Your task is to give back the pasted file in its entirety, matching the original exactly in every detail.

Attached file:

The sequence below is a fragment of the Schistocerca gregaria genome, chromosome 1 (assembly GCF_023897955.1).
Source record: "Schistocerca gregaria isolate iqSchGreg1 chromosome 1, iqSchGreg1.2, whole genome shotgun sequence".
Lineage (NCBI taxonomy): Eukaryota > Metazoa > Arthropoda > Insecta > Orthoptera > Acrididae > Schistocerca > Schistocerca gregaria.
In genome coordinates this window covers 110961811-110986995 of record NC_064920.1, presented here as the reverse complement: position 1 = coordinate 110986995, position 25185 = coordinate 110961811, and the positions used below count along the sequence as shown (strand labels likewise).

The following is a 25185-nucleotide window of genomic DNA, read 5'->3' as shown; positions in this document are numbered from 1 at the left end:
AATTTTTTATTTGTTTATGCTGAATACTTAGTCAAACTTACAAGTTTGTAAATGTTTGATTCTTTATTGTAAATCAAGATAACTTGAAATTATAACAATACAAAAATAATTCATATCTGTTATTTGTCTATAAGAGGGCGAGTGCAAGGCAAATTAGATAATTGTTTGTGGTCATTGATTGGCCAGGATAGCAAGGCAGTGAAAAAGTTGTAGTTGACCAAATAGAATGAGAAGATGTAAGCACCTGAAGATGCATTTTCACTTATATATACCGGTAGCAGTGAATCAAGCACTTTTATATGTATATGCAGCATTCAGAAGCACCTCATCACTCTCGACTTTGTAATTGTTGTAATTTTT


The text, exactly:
The sequence below is a fragment of the Schistocerca gregaria genome, chromosome 1 (assembly GCF_023897955.1).
Source record: "Schistocerca gregaria isolate iqSchGreg1 chromosome 1, iqSchGreg1.2, whole genome shotgun sequence".
Lineage (NCBI taxonomy): Eukaryota > Metazoa > Arthropoda > Insecta > Orthoptera > Acrididae > Schistocerca > Schistocerca gregaria.
In genome coordinates this window covers 110961811-110986995 of record NC_064920.1, presented here as the reverse complement: position 1 = coordinate 110986995, position 25185 = coordinate 110961811, and the positions used below count along the sequence as shown (strand labels likewise).

The following is a 25185-nucleotide window of genomic DNA, read 5'->3' as shown; positions in this document are numbered from 1 at the left end:
AATTTTTTATTTGTTTATGCTGAATACTTAGTCAAACTTACAAGTTTGTAAATGTTTGATTCTTTATTGTAAATCAAGATAACTTGAAATTATAACAATACAAAAATAATTCATATCTGTTATTTGTCTATAAGAGGGCGAGTGCAAGGCAAATTAGATAATTGTTTGTGGTCATTGATTGGCCAGGATAGCAAGGCAGTGAAAAAGTTGTAGTTGACCAAATAGAATGAGAAGATGTAAGCACCTGAAGATGCATTTTCACTTATATATACCGGTAGCAGTGAATCAAGCACTTTTATATGTATATGCAGCATTCAGAAGCACCTCATCACTCTCGACTTTGTAATTGTTGTAATTTTT